Economic Opportunity Act of 1964

The Economic Opportunity Act of 1964 (EOA) was the centerpiece of the "War on Poverty," which in turn was a major thrust of the "Great Society" legislative agenda of the Lyndon Johnson administration. The EOA provided for job training, adult education, and loans to small businesses to attack the roots of unemployment and poverty. Originally coordinated by the Office of Economic Opportunity, many sections of the EOA have been rescinded. However, other important segments have simply been transferred within the federal government.

The EOA was passed in August, 1964, after having been drafted the previous February by task force director Sargent Shriver, who had connections to the Kennedy administration. After passage of the EOA, Shrive became the director of the Office of Economic Opportunity and served until 1969. EOA programs included VISTA (Volunteers In Service To America), a personal priority of LBJ; the Job Corps; the Neighborhood Youth Corps; Head Start; Adult Basic Education; Family Planning; Community Health Centers; Congregate Meal Preparation; Economic Development; Foster Grandparents; Legal Services; Neighborhood Centers; Summer Youth Programs; Senior Centers; and others

The EOA established over a thousand of Community Action Agencies(CAA's) at the local level to implement Great Society programs. CAAs varied greatly, with some being nonprofit groups, some being city agencies, and some community-controlled groups. By 1968 there were over 1,600 CAA's covering two-thirds of the nation's counties. The EOA was notable in administrative terms because Congress bypassed state and local governments to fund community groups directly. However, economic opportunity offices were also created at the level of state government as a means of involving the governors in Great Society poverty programs. Governors could veto inappropriate grants subject to override by OEO director Sargent Shriver, though the governors lacked the right of prior approval. It was not uncommon for southern governors to veto OEO grants only to be overridden by Shriver. In fact, Shriver overrode almost all vetoes.

The EOA required the poor have "maximum feasible participation" in poverty program planning. CAAs sought participation by the poor by opening storefront and neighborhood centers. Such centers helped train a new generation of community activists and leaders. These individuals also were recruited into the ranks of federal poverty program administration. As this new power base developed, some mayors and other political leaders were threatened and successfully lobbied Congress to earmark new funds into "National Emphasis Programs" specified by Congress. The NEP requirements effectively undermined the discretion of CAA's to allocate funds. As Congress's influence grew, the commitment of the president to the OEO declined.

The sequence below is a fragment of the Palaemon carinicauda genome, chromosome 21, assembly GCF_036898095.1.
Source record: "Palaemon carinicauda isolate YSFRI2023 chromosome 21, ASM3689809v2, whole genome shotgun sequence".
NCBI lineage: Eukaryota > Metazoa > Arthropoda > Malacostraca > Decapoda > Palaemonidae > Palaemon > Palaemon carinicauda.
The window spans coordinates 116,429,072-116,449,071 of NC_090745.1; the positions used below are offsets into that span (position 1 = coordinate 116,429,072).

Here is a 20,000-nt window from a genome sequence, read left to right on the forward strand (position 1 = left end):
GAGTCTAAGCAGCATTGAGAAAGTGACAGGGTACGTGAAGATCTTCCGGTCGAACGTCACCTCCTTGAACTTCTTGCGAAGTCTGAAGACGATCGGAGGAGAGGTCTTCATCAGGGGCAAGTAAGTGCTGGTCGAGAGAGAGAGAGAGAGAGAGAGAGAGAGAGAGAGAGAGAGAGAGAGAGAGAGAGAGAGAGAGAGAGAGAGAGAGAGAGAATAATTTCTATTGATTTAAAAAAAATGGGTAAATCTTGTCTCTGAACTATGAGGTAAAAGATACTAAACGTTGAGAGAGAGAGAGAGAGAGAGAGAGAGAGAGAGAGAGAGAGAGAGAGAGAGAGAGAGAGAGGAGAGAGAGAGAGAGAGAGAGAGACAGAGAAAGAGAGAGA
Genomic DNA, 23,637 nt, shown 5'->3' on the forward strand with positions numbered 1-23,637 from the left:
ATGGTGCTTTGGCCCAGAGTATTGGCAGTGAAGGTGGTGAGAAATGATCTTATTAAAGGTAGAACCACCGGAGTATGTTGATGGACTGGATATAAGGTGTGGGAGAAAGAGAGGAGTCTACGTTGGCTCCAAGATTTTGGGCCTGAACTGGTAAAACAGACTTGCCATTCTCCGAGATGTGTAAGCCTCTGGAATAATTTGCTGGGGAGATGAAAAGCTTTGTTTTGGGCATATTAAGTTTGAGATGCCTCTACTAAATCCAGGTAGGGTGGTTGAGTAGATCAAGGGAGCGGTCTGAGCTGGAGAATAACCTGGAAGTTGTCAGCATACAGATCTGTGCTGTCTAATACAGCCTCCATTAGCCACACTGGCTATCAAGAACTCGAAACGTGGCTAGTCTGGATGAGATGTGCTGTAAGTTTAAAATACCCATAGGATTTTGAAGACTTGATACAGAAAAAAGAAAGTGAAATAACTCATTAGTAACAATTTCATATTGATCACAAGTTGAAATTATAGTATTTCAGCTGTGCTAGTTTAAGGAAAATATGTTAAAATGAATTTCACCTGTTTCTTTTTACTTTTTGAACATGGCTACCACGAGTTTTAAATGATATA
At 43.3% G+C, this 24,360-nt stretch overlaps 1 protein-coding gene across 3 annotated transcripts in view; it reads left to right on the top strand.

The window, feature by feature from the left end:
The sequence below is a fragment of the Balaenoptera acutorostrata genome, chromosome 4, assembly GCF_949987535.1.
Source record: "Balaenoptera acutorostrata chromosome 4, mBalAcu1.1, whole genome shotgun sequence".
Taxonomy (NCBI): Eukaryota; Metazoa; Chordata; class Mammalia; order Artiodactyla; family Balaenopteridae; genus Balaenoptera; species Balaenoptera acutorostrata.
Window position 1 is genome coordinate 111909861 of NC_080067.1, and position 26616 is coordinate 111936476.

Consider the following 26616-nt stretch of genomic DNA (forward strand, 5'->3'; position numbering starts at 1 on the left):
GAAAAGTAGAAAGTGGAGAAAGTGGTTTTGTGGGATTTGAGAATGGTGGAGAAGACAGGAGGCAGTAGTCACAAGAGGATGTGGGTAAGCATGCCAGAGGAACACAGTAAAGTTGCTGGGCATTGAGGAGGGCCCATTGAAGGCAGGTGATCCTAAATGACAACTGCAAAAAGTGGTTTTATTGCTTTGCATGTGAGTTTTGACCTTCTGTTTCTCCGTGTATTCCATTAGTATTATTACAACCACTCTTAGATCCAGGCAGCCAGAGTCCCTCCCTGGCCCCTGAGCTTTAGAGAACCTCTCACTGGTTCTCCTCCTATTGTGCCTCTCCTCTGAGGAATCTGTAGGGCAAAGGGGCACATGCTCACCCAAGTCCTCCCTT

The Green Amendment of 1967 stipulated that local elected officials had the authority to designate the official CAA for their areas. Only after such official recognition could the OEO fund a CAA. Although over 95% of existing CAA's were certified under the Green Amendment, there were major big-city exceptions in which community-based CAA's were replaced by mayor-controlled CAA's or public agencies.. Similarly, the Quie Amendment of 1967 stipulated that one-third of CAA boards be composed of elected officials and another one-third be composed of private sector representatives, thereby limiting representation of the poor to a minority position (one-third).

Under the Nixon Administration, a number of OEO programs were transferred to the Department of Health, Education and Welfare and to the Department of Labor. Later, after his 1972 reelection, Nixon's 1973 budget dropped funding for the Community Action Program of the OEO. Howard Phillips was appointed as OEO director with instructions to dismantle the agency. Court suits, however, forced the president to expend funds appropriated by Congress and Phillips resigned.

Under the Ford administration, the Community Services Amendments of 1974 terminated the OEO and created a replacement agency, the Community Services Administration (CSA). Many OEO employees simply changed places in organizational charts. CAA's continued to be funded until 1981. New program thrusts included housing rehabilitation, home insulation, and environmental projects like solar greenhouses and community gardening.

Under the Carter administration there was a concerted effort to strengthen local leadership within the CSA and CAA's.

The Community Services Block Grant (CSBD) was passed in 1981, rescinding the Economic Opportunity Act as well as the Green Amendment. However, CAAs recognized by the CSA were made eligible for CSBD funding. Funding was reduced under the Reagan administration as a new system of eight block grants consolidated some 200+ federal programs. In September, 1981, the CSA was abolished and 1,000 CSA employees were fired. Nonetheless, CAA's continued and in fact increased as a percentage of counties covered by CAA's (now estimated at 70%-80% of all U. S. counties). They remain important in domestic social policy to the present day.

Source: G. David Garson.